Friday, January 09, 2015

"Je suis Charlie" - Unless I choose not to be.

I've thought a lot about whether to blog on the subject of the brutal murder of the Charlie Hebdo journalists, and the police officers who tried to protect them.  A crime such as that is so obviously evil that there doesn't seem much more to say than to just condemn it outright.  But the specifics of this latest terrorist outrage, being such a direct attack on freedom of expression, have provoked much emotive and thoughtful commentary on the complex issues of freedom, religion and fear.  I may not be adding much to that debate, but it prompted me to examine my own reaction.

In response to the attack, many have posted examples of Charlie Hebdo's cartoons as an act of defiance.  I genuinely admired that sentiment, and the sight of Londoners gathering in Trafalgar Square in a spontaneous show of solidarity was profoundly moving.  I would have been there too if I could.  But though I used the "#JeSuisCharlie" hashtag and expressed my support, I chose not to retweet or share any cartoons myself.  Why not?  I've thought a lot about that, and I think I understand my hesitancy. It wasn't just fear (to which Dan Hodges boldly confessed in his own case), but perhaps also a sense of not wanting to be provoked to do something I wouldn't normally do.

Of course, the whole point of an act of defiance (or tribute) is that it is symbolic.  You may never have heard of the magazine or seen its cartoons, but by reposting them, you are making an important point: Violence will not stop us from expressing ourselves.  That is a noble idea.  But as I've seen several people noting in the days since the attack, Charlie Hebdo's cartoons were notably crude and offensive, and would be judged by many (not just pseudo-religious killers) to be in bad taste.  From those I've seen, they're not the sort of thing I would "Like" or share on social media in ordinary times.

Call me a wimp, but I generally flinch from things which are clearly designed to offend others in a provocative way, as the most biting satire inevitably does.  Just as with a shockingly rude comment or tasteless joke, it provokes in me a sharp intake of breath and a muttered "that's not very nice."   I often say I wish people could be a bit nicer to each other in politics, and I apply that to life generally. But, crucially, I also believe emphatically in freedom of expression.

I accept that freedom of expression means the freedom to offend me, and anyone else.  The freedom to write rude things about people, and to draw crude cartoons of them is the same as my freedom to inhale deeply and say I think that's a bit much, or that I don't find it very funny.  I believe freedom of expression should be used responsibly, and in a way that shows respect for others.  But the fact others can choose to disregard such restraint is how I know I am free.

For example, I find much partisan political debate puerile, depressing, and personally unkind.  I roll my eyes and deplore a lot of the behaviour at Prime Minister's Questions.  But I would never argue that the weekly circus be abolished.   The fact the leader of our country can be taunted, mocked and insulted to his face by our elected representatives every week is symbolically important.  It's not pretty to watch, but the fact it happens should reassure us.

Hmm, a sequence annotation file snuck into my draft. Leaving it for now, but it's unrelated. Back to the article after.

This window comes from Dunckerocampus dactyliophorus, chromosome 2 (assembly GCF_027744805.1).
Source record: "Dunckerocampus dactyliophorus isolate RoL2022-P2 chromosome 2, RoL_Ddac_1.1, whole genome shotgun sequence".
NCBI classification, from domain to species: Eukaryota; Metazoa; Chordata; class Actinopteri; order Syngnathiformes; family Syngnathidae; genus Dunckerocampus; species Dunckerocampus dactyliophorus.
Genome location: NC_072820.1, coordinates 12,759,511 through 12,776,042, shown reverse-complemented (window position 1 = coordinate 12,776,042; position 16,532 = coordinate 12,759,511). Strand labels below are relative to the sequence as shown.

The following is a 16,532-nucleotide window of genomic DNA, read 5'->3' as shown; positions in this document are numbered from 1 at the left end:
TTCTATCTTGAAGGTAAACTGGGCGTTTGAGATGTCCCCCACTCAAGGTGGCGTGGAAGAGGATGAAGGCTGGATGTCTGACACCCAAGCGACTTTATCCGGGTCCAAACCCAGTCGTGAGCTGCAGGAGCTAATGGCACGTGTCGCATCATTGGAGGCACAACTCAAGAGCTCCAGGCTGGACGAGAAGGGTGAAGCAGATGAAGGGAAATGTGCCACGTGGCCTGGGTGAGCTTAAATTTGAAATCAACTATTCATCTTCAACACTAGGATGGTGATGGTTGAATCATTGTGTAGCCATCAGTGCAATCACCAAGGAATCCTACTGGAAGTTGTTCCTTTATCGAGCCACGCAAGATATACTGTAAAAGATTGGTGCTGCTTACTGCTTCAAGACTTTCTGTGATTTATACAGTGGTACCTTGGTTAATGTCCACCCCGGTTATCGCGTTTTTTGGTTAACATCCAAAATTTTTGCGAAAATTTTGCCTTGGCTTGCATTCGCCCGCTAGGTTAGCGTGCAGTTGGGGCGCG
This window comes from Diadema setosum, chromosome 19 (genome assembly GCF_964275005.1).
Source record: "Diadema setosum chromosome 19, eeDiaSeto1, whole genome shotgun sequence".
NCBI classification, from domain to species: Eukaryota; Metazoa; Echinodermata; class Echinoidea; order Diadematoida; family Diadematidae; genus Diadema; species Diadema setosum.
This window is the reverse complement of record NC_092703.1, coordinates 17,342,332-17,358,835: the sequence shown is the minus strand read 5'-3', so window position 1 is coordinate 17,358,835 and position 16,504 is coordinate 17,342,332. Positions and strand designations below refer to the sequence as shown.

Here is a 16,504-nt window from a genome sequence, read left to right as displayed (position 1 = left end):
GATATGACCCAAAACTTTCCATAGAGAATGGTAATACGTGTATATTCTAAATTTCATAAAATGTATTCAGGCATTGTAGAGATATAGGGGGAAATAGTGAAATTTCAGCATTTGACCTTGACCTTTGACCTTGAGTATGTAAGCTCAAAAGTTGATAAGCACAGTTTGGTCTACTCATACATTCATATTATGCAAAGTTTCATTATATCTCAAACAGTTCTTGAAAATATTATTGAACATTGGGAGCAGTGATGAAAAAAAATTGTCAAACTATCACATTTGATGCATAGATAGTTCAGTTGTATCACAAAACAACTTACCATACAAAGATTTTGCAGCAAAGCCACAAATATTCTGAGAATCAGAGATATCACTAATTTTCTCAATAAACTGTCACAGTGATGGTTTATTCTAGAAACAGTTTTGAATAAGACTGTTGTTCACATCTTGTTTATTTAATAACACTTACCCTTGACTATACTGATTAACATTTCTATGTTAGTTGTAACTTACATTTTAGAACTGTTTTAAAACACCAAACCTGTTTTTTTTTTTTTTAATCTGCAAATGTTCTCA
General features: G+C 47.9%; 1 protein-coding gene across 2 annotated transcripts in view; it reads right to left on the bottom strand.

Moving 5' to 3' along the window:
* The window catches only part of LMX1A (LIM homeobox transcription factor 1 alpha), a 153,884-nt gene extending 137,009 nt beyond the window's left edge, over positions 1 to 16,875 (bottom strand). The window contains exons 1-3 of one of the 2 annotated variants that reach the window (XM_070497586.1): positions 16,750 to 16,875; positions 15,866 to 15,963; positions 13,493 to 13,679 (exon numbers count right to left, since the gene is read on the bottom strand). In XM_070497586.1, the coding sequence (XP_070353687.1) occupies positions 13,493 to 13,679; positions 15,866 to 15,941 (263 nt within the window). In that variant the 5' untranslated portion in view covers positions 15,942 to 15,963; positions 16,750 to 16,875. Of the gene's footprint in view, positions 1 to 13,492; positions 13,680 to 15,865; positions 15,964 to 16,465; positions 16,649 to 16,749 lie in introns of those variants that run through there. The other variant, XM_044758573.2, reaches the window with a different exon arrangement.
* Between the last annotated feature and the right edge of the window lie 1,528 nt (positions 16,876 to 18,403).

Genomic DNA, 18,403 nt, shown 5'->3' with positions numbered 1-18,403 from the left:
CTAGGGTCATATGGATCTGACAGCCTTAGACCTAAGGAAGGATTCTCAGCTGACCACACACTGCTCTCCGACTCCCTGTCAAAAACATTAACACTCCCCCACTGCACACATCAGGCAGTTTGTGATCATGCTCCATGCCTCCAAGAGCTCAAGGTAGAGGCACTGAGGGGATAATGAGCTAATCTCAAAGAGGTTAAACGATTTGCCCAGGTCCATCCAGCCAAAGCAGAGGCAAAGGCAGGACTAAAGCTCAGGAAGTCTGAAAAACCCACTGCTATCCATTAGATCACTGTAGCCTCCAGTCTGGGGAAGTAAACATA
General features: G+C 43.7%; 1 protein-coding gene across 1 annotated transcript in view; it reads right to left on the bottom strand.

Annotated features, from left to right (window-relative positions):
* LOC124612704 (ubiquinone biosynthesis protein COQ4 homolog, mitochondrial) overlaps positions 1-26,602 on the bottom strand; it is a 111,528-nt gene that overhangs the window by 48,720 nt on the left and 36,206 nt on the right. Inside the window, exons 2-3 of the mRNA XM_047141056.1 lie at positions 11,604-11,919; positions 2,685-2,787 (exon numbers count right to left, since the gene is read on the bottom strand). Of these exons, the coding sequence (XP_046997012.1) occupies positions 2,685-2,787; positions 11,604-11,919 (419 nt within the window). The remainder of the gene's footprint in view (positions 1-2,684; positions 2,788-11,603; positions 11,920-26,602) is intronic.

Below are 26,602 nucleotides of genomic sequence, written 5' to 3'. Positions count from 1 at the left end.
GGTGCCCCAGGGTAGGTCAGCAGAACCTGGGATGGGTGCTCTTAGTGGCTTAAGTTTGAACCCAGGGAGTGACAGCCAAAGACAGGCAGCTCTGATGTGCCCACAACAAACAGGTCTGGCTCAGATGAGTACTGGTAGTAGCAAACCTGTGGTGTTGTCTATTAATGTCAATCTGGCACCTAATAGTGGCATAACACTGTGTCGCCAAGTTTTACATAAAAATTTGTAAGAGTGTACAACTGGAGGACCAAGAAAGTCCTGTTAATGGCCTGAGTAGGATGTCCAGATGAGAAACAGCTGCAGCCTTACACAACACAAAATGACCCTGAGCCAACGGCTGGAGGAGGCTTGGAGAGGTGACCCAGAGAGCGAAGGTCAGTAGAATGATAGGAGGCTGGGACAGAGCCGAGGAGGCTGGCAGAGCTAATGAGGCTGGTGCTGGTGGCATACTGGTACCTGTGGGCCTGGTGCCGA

In the same way, the fact a magazine like Charlie Hebdo can exist is more important than whether we happen to approve of its content.  This is hardly an original or complicated thought, and is often summed up in the phrase wrongly attributed to Voltaire:  "I disapprove of what you say, but I will defend to the death your right to say it."  Wednesday's murderous attack demonstrated the potency of those words in a chillingly literal way. particularly when one of the policemen killed was revealed to be a Muslim, who gave his life defending the right of others to mock his religion.

The question of whether news organisations and people in general should now unite in reproducing the cartoons is not simple.  There is plainly the very real fear that doing so places yet more people in danger of attack.  And there might also be a suspicion that we are to some extent being manipulated by the terrorists into doing just that, to provide them with as perverted a justification for their next atrocity as they have used for the last.  But we should also ask ourselves how we would respond if the attack had been on, say, the offices and staff of a pornographic magazine.  Would we feel obliged to demonstrate our defiance by sharing graphic images?  I suspect not, but our defence of their freedom of expression in the face of violent intimidation should be as strong.

To me, declaring "Je suis Charlie" is not to agree with the editorial line for which the magazine stands.  It represents the fact that if I wanted, I or anyone else could express myself as they do.  I choose not to. But that's freedom.

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